Back in Zhuji, managers took me on tours of six mega pearl-processing plants, which lined the town’s main thoroughfare. Each contained endless rooms of sorters, in which tens of thousands of pearls poured onto long tables covered with taut, stretched white tablecloths. Under banks of bright fluorescent lights, scores of girls no more than sixteen sat on rows of benches, peering over multitudes of pearls. Each girl used oversized bamboo tweezers, grouping the pearls according to a variety of criteria — color, shade, shape, size, surface quality, lustre, orient. Each girl wore a smock and cotton sleeves cinched at the wrist and above the elbow.
My presence caused no small amount of tittering among the girls. “Do you mind if I ask you some questions?” I asked one girl, though Sofinny Kwok, a company minder assigned to me.
She flushed ruddy cheeks and very white teeth, the unlucky recruit singled out by the middle-aged foreign man. I could see how terrified the girl was, in front of her friends, bosses, a strange-looking, curly-haired stranger who spoke a language she had likely never heard before.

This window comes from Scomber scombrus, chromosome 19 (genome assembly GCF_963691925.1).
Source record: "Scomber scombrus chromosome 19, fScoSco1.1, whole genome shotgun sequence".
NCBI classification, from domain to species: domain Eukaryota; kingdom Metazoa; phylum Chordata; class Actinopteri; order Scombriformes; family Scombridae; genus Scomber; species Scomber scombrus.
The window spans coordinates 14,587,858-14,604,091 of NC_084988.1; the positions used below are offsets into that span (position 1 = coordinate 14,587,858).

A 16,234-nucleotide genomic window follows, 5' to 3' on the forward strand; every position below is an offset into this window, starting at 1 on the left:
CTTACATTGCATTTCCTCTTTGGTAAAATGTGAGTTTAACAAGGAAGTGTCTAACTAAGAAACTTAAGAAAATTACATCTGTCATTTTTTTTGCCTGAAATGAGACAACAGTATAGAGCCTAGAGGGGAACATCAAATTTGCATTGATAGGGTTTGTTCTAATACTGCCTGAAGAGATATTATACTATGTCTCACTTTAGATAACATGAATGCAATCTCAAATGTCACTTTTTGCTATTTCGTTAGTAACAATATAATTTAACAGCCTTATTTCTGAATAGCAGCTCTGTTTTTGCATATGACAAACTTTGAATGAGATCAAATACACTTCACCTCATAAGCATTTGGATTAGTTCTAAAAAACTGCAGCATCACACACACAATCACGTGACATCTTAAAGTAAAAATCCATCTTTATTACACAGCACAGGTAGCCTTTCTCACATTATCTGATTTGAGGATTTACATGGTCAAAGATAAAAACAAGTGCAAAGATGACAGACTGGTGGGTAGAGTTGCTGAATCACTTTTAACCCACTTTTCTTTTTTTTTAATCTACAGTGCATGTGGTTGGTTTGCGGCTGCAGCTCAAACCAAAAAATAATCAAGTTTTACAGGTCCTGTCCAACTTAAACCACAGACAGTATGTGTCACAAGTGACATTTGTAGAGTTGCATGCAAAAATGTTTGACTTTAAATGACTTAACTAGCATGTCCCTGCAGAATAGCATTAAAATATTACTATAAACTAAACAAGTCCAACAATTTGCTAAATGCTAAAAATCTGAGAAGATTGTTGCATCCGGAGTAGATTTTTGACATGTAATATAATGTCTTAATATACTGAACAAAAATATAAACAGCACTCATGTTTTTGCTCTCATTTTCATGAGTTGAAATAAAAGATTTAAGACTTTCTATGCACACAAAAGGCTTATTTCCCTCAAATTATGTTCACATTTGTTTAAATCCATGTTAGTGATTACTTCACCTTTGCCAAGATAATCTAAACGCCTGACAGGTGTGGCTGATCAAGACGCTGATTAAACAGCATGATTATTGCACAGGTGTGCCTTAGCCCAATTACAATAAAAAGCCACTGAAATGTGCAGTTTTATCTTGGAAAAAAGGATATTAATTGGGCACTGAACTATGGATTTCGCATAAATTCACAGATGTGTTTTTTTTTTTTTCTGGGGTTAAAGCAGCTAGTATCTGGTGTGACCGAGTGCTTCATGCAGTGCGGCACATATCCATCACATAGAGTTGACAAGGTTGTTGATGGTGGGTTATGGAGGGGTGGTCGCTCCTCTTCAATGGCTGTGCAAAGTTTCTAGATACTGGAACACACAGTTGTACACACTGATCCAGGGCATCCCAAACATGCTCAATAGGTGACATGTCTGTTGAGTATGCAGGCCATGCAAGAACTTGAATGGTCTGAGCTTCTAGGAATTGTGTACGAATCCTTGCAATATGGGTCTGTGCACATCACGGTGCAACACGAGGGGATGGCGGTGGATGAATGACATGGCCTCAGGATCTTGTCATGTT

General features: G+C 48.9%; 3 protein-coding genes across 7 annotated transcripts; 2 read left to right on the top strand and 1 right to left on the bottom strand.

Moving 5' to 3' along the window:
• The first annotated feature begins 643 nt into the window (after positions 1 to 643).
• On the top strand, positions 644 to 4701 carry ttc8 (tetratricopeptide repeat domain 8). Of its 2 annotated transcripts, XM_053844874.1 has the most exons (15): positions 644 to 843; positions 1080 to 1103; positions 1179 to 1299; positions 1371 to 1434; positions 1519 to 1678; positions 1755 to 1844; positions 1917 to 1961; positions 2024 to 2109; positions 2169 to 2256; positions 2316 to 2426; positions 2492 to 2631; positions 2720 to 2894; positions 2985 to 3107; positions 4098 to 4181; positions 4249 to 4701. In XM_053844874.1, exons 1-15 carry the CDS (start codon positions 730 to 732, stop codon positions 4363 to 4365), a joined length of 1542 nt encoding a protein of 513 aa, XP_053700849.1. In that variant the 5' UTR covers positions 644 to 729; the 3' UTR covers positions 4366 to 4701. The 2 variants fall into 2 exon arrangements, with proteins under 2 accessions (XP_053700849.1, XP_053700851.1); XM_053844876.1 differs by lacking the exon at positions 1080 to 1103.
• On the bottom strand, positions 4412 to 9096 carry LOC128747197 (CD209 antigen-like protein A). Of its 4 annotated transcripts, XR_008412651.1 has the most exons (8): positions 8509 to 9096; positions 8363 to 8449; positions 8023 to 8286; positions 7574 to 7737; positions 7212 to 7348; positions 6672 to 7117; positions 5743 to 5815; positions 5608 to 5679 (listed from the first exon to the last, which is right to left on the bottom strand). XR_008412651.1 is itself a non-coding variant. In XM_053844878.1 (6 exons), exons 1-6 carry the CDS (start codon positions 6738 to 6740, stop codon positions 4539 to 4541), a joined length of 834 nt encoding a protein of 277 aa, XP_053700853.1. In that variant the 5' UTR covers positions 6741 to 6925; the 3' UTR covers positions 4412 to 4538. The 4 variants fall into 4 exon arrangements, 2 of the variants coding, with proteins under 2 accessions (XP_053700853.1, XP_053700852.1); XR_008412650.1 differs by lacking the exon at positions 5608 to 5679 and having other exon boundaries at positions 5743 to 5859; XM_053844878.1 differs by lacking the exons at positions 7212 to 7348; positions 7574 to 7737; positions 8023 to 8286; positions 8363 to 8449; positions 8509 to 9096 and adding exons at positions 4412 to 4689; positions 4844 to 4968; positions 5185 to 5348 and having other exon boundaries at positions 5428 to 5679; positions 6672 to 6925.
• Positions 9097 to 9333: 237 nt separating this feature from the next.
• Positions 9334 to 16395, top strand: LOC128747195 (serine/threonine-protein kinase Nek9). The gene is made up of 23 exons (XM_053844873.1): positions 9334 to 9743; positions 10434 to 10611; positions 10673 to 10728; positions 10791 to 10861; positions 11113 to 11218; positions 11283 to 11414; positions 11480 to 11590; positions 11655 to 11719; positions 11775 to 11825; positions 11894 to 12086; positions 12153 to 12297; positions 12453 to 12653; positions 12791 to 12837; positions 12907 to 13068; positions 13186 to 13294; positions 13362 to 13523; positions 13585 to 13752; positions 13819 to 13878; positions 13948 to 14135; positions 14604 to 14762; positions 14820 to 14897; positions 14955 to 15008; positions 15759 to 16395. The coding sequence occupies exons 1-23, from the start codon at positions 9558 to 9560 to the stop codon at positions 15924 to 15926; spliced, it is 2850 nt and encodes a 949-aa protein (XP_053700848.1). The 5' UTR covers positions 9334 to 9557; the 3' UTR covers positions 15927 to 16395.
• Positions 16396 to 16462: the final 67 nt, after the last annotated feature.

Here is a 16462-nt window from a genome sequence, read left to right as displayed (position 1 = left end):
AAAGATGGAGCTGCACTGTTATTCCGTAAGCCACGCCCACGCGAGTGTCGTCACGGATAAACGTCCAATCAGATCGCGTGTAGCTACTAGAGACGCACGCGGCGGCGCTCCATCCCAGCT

The employee sputtered that said she had worked as a pearl sorter for a year, and was one of four children who migrated from southern Anhui Province to Zhuji. Yes, she enjoyed her work. Of course, she enjoyed her work. In fact, she loved her work. I got it. She said through Kwok that she hoped to return to her home in several years, after saving money, to get married and start a family.
Rank-and-file workers at the processing plants were almost all women from fifteen to thirty years old. Most started out at the equivalent of 1,200 RMB a month, which converted to $167. (RMB is the abbreviation for Renminbi, which means “People's currency.”) This compared with $2,500 a month in Kobe for the same work done by workers with the same skills.
Kwok suggested there was ample opportunity for advancement in the company. In ten years of employ, sorters who showed exceptional promise could earn as much as 3,000 RMB, or $418 a month. The job is 8 a.m. to 5 p.m., six or seven days a week (depending on the season), with two tea breaks a day.
“What’s ‘exceptional promise?’” I asked, trying to break through company speak.
“Reliability, dependability, a good attitude. We look for girls who are stable, have good eyes, able to concentrate,” said Kwok. Indeed, after forty, he said, a sorter’s vision begins to soften and her worth to the company declines. “This is job for young girls,” Kwok said with no apologies. “Many far from their home. They have companionship here. Very few stay for more than ten years. This is good adventure for girl from a rural village.”